At least in a factual sense, we are dealing with a novel question, since there are no cases which have been called to our attention or that we have discovered which dealt with the problem of a single car accident involving an automobile owned by a plaintiff, where the driver is selected or approved by plaintiff and the owner as a passenger is injured in the accident. Under the wording contained in the LaSalle insurance policy, it is made reasonably clear that the uninsured motorist coverage was not designed to be available to plaintiff. The policy refers to damages from the owner or operator of "an uninsured automobile." Obviously, the automobile in the case before us was not an "uninsured automobile," since there was a policy of insurance covering it. The policy likewise specifically provides that an "uninsured automobile" could not be an "insured automobile" such as the automobile in the case before us. Counsel for the parties substantially agreed that under the policy terms there was no uninsured motorist coverage specifically provided for. It is contended, however, that the policy must be regarded as providing uninsured motorist coverage, irrespective of the policy language, in view of the public policy of this state and the statute providing for uninsured motorist coverage (1969 Ill Rev Stats, c 73, § 755a).
The argument of plaintiff is based principally on the language of the court in the case of Smiley v. Estate of Toney, 44 Ill.2d 127, 254 N.E.2d 440. In the Smiley case, two cars were involved in an accident where the driver of the car causing the accident had liability insurance with $20,000-$40,000 limits. Plaintiffs recovered a judgment for more than defendant's liability limits and sought to recover from their own insurance company for the difference, on the theory that the driver of the other automobile was "uninsured" to the extent that their damages exceeded the proceeds of the other driver's liability insurance. It was argued in that case that the restrictive definition of an uninsured vehicle contained in that insurance policy was invalid because it conflicts with the purpose of the uninsured motorists section of the Insurance Code. The Supreme Court in that case refused to expand the uninsured motorist coverage to allow plaintiff to recover on the theory that the driver of the automobile causing the accident was insured within the limits that met the minimum requirements of the Illinois Financial Responsibility Law, and that, therefore, the defendant was not an "uninsured motorist." The court, however, in that case stated (at pages 130-1):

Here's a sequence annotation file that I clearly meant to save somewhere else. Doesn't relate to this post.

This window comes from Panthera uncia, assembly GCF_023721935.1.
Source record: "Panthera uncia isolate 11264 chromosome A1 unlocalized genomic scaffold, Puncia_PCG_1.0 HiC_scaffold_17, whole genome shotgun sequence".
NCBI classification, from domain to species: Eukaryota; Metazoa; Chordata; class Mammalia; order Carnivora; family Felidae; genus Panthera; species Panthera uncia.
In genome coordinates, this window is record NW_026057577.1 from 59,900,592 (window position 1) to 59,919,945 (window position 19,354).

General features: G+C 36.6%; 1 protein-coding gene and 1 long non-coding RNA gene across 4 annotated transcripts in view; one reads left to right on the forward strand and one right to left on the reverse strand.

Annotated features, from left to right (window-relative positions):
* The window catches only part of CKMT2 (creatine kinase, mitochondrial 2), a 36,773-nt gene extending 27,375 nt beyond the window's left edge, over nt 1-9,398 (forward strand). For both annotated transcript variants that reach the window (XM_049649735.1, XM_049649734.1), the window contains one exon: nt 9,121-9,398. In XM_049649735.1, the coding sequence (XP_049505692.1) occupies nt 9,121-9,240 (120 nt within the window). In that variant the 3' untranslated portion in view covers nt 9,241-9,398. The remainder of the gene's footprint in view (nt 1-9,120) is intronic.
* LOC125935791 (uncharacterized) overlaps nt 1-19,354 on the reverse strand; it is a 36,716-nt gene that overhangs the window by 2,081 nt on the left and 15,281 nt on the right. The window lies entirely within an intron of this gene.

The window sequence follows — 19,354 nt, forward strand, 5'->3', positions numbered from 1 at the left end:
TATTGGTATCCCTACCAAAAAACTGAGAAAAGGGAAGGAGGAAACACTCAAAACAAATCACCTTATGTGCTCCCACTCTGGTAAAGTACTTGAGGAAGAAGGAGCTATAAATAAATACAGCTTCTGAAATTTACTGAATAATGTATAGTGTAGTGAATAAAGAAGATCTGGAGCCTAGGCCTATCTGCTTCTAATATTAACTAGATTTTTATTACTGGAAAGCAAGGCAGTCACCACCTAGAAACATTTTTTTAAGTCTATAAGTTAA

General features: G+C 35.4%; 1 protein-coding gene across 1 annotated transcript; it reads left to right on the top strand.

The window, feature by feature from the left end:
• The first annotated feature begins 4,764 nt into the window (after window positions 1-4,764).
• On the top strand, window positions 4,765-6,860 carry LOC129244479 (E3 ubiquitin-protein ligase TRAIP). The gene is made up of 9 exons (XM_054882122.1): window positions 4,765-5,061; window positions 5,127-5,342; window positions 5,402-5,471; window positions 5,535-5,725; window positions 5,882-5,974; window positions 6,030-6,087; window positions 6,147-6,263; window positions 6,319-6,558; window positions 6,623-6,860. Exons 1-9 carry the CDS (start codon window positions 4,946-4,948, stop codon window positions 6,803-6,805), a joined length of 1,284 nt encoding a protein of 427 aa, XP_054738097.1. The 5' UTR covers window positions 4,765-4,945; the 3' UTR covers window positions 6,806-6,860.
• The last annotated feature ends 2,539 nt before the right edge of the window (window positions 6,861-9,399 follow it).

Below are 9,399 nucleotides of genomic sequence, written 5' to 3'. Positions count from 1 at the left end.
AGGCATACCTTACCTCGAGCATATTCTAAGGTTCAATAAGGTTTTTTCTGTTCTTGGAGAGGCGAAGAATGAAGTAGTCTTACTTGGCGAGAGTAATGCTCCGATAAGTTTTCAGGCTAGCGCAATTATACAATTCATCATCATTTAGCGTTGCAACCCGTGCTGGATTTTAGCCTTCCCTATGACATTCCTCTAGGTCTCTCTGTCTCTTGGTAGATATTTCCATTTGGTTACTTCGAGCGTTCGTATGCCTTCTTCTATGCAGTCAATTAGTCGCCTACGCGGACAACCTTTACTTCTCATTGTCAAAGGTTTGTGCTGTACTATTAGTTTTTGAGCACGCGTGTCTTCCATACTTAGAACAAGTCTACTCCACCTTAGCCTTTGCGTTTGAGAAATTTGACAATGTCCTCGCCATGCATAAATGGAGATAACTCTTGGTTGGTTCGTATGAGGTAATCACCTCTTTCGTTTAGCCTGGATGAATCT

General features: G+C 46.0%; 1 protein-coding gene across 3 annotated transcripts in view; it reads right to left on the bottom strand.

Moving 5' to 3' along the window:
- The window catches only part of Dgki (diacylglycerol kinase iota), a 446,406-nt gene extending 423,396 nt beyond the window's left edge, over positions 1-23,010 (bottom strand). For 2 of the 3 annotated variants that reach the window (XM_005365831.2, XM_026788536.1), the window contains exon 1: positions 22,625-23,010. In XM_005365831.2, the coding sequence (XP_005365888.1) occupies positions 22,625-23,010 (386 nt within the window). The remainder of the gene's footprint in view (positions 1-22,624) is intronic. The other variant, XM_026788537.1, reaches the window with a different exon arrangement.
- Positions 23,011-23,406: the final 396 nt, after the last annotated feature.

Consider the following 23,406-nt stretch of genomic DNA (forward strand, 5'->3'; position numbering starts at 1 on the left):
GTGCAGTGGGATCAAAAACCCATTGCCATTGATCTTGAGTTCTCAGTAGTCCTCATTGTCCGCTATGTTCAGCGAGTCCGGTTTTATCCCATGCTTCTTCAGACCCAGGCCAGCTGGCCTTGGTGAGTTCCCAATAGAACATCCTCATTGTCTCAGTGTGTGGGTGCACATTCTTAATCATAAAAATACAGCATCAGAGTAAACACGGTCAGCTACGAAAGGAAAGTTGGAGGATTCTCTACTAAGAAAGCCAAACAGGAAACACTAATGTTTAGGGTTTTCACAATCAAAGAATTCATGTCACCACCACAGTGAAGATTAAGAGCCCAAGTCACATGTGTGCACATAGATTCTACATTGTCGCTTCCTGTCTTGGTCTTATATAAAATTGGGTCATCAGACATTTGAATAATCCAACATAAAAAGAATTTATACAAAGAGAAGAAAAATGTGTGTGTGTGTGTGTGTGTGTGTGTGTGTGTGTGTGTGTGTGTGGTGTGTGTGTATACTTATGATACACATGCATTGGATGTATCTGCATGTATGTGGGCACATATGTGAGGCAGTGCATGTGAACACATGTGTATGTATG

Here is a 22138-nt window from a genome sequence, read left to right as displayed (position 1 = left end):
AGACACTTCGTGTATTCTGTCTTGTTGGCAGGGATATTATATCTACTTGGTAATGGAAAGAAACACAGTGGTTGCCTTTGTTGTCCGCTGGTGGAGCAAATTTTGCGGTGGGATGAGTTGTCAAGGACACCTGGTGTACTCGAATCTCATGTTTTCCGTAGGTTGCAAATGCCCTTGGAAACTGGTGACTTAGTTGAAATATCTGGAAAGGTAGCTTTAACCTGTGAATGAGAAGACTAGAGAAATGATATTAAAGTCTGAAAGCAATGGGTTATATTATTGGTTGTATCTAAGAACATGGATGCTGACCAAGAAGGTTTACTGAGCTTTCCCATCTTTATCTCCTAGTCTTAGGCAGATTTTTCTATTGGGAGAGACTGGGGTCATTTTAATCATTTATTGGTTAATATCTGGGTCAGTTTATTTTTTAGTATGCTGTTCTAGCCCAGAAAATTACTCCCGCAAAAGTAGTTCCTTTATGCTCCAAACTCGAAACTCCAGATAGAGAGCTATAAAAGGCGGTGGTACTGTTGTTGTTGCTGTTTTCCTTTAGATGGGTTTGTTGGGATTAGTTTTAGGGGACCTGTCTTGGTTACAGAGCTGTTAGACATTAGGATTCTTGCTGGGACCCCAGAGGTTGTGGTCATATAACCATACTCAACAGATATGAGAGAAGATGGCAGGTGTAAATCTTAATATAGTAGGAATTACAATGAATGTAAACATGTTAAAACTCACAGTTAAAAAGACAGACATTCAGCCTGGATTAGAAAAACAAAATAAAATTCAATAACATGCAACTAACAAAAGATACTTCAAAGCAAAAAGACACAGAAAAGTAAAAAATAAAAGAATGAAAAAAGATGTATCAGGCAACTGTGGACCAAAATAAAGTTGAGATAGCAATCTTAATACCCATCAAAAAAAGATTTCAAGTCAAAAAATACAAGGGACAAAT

"We are not persuaded that the policy definition of an `uninsured vehicle', if it is unambiguous, must always control the application of the statute. The statutory coverage is mandatory, and it may not be whittled away by an unduly restrictive definition. Indeed, the defendant concedes as much, pointing out that `research of the case law' indicates that before the uninsured motorist provisions of a policy come into operation it is necessary `that the tort-feasor does, in fact, constitute an uninsured motorist, either being insured for less than the Financial Responsibility Law of the state in which the accident occurred, or by his insurance company denying coverage due to a variety of reasons.' And indeed, it is generally recognized, for example, that despite a contrary policy definition, the purpose of an uninsured vehicle statute requires that a motorist be considered uninsured if he carried liability insurance in an amount below the minimum required by the financial responsibility law."
The implication of the language of the Smiley case is that if the definition in the policy of what is an "uninsured motorist" is so strict that it actually circumvents the purpose of the statute relating to uninsured motorist coverage, the court would not hesitate to override the policy definition and use its own definition of what constitutes an uninsured motorist. We agree that insurance companies should not be permitted to "whittle away" the benefits of uninsured motorist coverage by restricting the definition of what constitutes an uninsured motorist. Upon this basis, plaintiff argues that the court should disregard the terms of the LaSalle policy and find that Powell was really an "uninsured motorist."